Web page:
Internal liposuction remains the standard and most reliable method to remove fat and contour the body. However, laser lipolysis had become recently a widely accepted modality for removal of unwanted fatty tissue, that is in many cases superior to liposuction. Since its United States Food and Drug Administration (FDA) approval in October of 2006, multiple studies have discovered that laser lipolysis liquefies fatty tissue, coagulates small blood vessels, and promotes tissue tightening. They concluded that laser-assisted liposuction has a statistically significant effect on skin shrinkage and tightening of the skin when compared to liposuction alone.

There is a consensus in medical community that laser lipolysis both liquefies adipose tissue and more significantly produces and remodels collagen fibers.

Clinicians are also excited about the possibility of laser lipolysis for cellulite reduction.

Different wavelengths have been tried for laser lipolysis in an attempt to specifically target fat, collagen, and blood vessels. These wavelengths include 924, 968, 980, 1064, 1210, 1319, 1320, 1344, 1440 and 1720nm.

Some authors have suggested that certain wavelengths lead to superior lipolysis. For example, the 924nm wavelength has the highest selectivity for fat melting but may not be as effective for skin tightening as other modalities unless combined with another wavelength. On the other hand, the 1064nm wavelength has good tissue penetration, but relatively low fat absorption. The lower fat absorption of the 1064nm wavelength may be advantageous in treating large volumes of fat as heat distribution is more uniform. Finally, the 1320nm wavelength demonstrates greater fat absorption with less tissue penetration and scatter and, therefore, may be safer for treatment around more fragile areas, such as the neck, inner thighs, and arms. We have to note that these claims are not well supported in the literature.

The favored mechanism of action for laser lipolysis is photothermolysis. However, based on the successful application of pulsed 1320nm Nd:YAG laser the photoacoustic effects was put forward as an alternative mechanism. According to mathematical analysis and additional thermoregulatory studies, an internal temperature between 48 and 50°C must be reached for collagen denaturation and subsequent skin tightening.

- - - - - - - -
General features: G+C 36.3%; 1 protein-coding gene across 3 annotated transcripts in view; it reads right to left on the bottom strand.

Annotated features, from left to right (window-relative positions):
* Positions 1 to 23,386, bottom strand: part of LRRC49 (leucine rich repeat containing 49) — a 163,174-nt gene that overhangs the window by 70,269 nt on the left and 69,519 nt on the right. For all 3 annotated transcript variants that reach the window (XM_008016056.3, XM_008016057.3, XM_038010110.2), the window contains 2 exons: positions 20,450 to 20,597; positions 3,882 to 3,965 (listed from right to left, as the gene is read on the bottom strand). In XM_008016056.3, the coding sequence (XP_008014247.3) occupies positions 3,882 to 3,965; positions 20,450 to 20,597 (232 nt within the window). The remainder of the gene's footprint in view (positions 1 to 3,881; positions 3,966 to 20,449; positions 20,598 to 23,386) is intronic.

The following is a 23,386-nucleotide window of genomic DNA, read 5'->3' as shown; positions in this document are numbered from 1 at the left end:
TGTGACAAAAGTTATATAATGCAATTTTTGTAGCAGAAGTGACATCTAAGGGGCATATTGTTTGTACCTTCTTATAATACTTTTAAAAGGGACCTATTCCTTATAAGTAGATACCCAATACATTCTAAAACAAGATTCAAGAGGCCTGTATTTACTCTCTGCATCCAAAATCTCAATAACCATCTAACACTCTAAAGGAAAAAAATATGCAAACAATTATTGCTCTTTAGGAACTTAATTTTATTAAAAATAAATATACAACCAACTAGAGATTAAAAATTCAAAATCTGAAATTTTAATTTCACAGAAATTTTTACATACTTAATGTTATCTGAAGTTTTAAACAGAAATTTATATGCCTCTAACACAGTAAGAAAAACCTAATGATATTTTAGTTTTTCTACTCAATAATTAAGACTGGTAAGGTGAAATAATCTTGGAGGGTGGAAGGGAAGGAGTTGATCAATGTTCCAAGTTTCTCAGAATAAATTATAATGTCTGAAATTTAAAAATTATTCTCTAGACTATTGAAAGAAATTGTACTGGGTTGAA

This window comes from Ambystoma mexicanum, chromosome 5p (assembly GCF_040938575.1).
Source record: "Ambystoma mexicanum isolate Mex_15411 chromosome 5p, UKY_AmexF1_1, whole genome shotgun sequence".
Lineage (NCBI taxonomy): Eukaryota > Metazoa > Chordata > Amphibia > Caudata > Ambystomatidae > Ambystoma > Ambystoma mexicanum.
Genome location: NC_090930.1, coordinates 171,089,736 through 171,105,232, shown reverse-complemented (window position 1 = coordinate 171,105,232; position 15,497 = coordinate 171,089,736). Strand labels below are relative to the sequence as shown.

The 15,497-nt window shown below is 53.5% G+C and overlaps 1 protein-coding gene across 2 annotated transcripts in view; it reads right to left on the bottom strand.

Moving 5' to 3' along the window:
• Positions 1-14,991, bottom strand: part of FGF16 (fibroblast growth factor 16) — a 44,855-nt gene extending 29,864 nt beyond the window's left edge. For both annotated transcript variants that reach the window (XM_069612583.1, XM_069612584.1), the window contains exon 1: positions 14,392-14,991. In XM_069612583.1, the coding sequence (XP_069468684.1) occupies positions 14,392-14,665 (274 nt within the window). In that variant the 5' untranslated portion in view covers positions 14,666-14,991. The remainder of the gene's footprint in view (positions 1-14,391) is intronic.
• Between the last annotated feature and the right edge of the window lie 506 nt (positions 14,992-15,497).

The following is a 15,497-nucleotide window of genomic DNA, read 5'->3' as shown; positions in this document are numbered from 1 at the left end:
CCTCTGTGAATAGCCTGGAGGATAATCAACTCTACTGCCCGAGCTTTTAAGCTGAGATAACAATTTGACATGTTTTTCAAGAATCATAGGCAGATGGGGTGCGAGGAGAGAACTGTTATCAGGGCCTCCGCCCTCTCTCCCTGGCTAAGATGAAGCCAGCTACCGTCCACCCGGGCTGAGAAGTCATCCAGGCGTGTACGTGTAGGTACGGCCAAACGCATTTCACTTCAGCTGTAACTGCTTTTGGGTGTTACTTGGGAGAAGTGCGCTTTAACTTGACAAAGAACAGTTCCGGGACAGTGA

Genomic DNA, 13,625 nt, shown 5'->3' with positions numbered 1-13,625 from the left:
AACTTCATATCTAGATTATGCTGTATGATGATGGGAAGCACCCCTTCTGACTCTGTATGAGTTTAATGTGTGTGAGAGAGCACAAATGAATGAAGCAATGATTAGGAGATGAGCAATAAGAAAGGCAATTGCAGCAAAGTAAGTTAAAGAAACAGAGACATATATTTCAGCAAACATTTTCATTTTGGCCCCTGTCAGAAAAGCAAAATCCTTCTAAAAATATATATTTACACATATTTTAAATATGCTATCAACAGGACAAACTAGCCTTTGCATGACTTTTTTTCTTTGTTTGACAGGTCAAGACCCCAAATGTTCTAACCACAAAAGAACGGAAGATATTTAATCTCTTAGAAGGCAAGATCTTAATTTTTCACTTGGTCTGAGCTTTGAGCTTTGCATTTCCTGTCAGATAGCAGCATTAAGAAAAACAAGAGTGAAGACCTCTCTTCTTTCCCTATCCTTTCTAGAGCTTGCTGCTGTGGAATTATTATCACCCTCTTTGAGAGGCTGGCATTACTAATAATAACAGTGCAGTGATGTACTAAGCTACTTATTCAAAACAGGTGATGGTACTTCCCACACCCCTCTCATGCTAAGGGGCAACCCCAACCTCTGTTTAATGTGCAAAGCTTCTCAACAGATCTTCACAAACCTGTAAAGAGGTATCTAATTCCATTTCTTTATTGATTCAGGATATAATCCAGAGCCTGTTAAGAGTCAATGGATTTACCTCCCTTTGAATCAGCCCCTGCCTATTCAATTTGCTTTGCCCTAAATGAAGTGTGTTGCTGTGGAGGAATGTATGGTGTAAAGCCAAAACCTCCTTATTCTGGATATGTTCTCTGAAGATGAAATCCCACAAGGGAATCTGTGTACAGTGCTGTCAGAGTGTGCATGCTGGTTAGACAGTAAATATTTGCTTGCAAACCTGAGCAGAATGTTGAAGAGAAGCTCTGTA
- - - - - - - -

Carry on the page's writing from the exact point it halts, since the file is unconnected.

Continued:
One commonly promoted advantage of laser lipolysis is fast patient recovery. Most patients are able to return to normal daily activities within 1.5 days. Laser lipolysis may diminish postoperative pain, ecchymoses, and edema. Coagulation of blood and lymphatic vessels may explain these advantages. Additionally, due to the liquefaction of adipose tissue as well as small cannula size (~1mm), less trauma is needed to remove fat upon subsequent suction aspiration. Moreover. It had been reported that identical results were obtained whether or not post-laser suction aspiration was undertaken. In smaller areas, such as submental, inner thighs, and knees, many clinicians opt not to aspirate, further limiting direct tissue trauma. Consequently, patients experience a rapid return to daily activities.

While laser lipolysis brings many exciting advantages, some disadvantages still exist. For large areas, laser lipolysis alone may be inadequate for proper correction, and many surgeons still insist that laser lipolysis is an adjunctive treatment to liposuction rather than a liposuction replacement. Also, due to the relatively narrow window between heat accumulation that denatures and stimulates collagen and dermal-epidermal burns, thermal injury is an inherent risk. Finally, the cost of equipment, which can reach well over $100,000, certainly is an impediment to many physicians considering adding laser lipolysis to their menu of services.

Historically, solid state lasers Nd:YAG operating at 1064nm or 1320nm are very common instruments for the lipolysis. However, both of these wavelengths are not specific for the fat absorption and as such are inferior in their efficacy to semiconductor lasers operating at lipid-specific wavelengths. Lasers emitting light at wavelengths corresponding to the absorption peaks of fat, such as 924nm, 1210nm and 1720nm allow for controlled thermal disruption of adipocytes with the least potential injury for the dermis. On the other hand, the water-specific wavelength, such as 980nm and 1470nm, provide efficient heating of collagen, thus stimulating skin retraction and tightening. Multi-wavelength laser diode modules developed by AKELA Laser Corp. are perfectly suited for such medical instruments.